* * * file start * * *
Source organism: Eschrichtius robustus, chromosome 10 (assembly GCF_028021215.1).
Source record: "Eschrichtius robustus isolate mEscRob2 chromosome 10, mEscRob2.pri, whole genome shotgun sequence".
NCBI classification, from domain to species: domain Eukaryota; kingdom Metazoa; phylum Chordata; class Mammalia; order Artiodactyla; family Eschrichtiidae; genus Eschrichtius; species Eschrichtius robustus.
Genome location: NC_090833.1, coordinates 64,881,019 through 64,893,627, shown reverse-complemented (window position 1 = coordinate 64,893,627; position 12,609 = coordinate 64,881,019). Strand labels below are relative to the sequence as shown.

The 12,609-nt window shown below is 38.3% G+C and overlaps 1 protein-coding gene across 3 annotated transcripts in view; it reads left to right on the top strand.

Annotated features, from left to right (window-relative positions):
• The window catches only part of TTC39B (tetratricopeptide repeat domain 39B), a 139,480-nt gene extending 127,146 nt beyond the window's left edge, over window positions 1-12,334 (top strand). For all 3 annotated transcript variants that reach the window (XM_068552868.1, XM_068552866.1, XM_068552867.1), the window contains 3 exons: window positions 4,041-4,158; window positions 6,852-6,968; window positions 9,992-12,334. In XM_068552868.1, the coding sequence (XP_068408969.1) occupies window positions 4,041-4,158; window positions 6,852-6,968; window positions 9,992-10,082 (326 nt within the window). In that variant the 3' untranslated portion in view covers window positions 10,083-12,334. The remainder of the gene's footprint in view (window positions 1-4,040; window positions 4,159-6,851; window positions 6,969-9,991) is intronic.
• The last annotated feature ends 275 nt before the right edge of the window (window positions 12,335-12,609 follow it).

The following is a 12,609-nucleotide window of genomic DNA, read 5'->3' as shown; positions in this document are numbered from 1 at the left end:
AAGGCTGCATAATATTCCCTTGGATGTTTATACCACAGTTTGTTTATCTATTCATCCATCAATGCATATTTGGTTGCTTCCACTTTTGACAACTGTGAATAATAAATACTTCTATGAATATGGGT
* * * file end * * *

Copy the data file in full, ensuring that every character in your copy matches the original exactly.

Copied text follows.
Source organism: Eschrichtius robustus, chromosome 10 (assembly GCF_028021215.1).
Source record: "Eschrichtius robustus isolate mEscRob2 chromosome 10, mEscRob2.pri, whole genome shotgun sequence".
NCBI classification, from domain to species: domain Eukaryota; kingdom Metazoa; phylum Chordata; class Mammalia; order Artiodactyla; family Eschrichtiidae; genus Eschrichtius; species Eschrichtius robustus.
Genome location: NC_090833.1, coordinates 64,881,019 through 64,893,627, shown reverse-complemented (window position 1 = coordinate 64,893,627; position 12,609 = coordinate 64,881,019). Strand labels below are relative to the sequence as shown.

The 12,609-nt window shown below is 38.3% G+C and overlaps 1 protein-coding gene across 3 annotated transcripts in view; it reads left to right on the top strand.

Annotated features, from left to right (window-relative positions):
• The window catches only part of TTC39B (tetratricopeptide repeat domain 39B), a 139,480-nt gene extending 127,146 nt beyond the window's left edge, over window positions 1-12,334 (top strand). For all 3 annotated transcript variants that reach the window (XM_068552868.1, XM_068552866.1, XM_068552867.1), the window contains 3 exons: window positions 4,041-4,158; window positions 6,852-6,968; window positions 9,992-12,334. In XM_068552868.1, the coding sequence (XP_068408969.1) occupies window positions 4,041-4,158; window positions 6,852-6,968; window positions 9,992-10,082 (326 nt within the window). In that variant the 3' untranslated portion in view covers window positions 10,083-12,334. The remainder of the gene's footprint in view (window positions 1-4,040; window positions 4,159-6,851; window positions 6,969-9,991) is intronic.
• The last annotated feature ends 275 nt before the right edge of the window (window positions 12,335-12,609 follow it).

The following is a 12,609-nucleotide window of genomic DNA, read 5'->3' as shown; positions in this document are numbered from 1 at the left end:
AAGGCTGCATAATATTCCCTTGGATGTTTATACCACAGTTTGTTTATCTATTCATCCATCAATGCATATTTGGTTGCTTCCACTTTTGACAACTGTGAATAATAAATACTTCTATGAATATGGGT